Estate Planners Should Include Directions Regarding a Decedent's Remains
May 28, 2020
By: Bryan J. Nowlin
The Journal Record
The decision about what should happen to one’s body following death is often overlooked by estate planners. Oklahoma law does not automatically grant the power to control a decedent’s remains to a named personal representative in a last will and testament. In fact, Oklahoma provides numerous methods by which a person can make their wishes known and binding upon their survivors.
The Oklahoma Legislature in 21 O.S. 1158 sets out a hierarchy of persons who are entitled to control a decedent’s remains. The first is a pre-planning contract with a funeral director executed by the decedent. 21 O.S. 1158(1). The second would apply to certain wills and less formal documents such as an affidavit pertaining only to a person’s remains. “A representative appointed by the decedent by means of an executed and witnessed document meeting the requirements of the State of Oklahoma.” 21 O.S. 1158(2). The statute includes only those wills which specifically contain reference to the power to dispose of remains and plan for a funeral. Most wills lack this language in a personal representative’s powers and the Oklahoma Probate Code does not confer this power anywhere upon an estate administrator by virtue of the appointment.
In the absence of any document which specifically states (1) the assignment of the right of control and (2) nomination of persons to exercise the right of control, then the surviving spouse is entitled to recognition. 21 O.S. 1158(3). This can cause conflict in the cases of extended families or civil strife, which leads to yet another area of the statutory scheme in 21 O.S. 1151a which allows interested persons to petition the district court to determine the right of control and override a surviving spouse in certain circumstances. An evidentiary hearing is required and evidence to be taken on whether or not the surviving spouse holds a due regard for the decedent (and not what the decedent would have wanted or whether the decedent held due regard for the surviving spouse). Estate planners should seek to avoid the calamity that may be caused by holding evidentiary hearings to prove estrangement at such a complex time.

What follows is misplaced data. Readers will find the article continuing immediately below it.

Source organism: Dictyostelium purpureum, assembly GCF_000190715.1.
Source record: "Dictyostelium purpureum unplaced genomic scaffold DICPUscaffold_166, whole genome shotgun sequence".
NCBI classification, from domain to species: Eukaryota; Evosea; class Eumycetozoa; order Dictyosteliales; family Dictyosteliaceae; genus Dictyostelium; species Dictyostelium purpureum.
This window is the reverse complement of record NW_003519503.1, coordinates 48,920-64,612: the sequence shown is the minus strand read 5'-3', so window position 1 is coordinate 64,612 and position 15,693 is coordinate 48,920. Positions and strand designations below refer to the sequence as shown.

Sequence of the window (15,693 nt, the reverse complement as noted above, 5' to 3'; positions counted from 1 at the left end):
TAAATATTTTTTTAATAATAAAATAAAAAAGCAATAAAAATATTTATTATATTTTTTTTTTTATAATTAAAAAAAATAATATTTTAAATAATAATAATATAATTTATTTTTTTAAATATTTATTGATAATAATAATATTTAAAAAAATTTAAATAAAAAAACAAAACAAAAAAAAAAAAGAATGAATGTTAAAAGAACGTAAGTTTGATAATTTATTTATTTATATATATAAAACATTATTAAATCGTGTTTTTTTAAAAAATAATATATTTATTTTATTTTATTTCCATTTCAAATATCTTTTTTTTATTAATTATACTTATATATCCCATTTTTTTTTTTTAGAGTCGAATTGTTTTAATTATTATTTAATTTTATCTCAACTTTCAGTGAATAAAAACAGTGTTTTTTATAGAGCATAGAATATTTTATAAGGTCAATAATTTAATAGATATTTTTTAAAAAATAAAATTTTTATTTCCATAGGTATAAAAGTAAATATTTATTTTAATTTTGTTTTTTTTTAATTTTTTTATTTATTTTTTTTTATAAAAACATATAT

It would therefore be wise to include in all testamentary documents the power of the administrator to control the decedent’s remains. Inclusion of such required language will eliminate the potential for litigation at a most unpleasant time.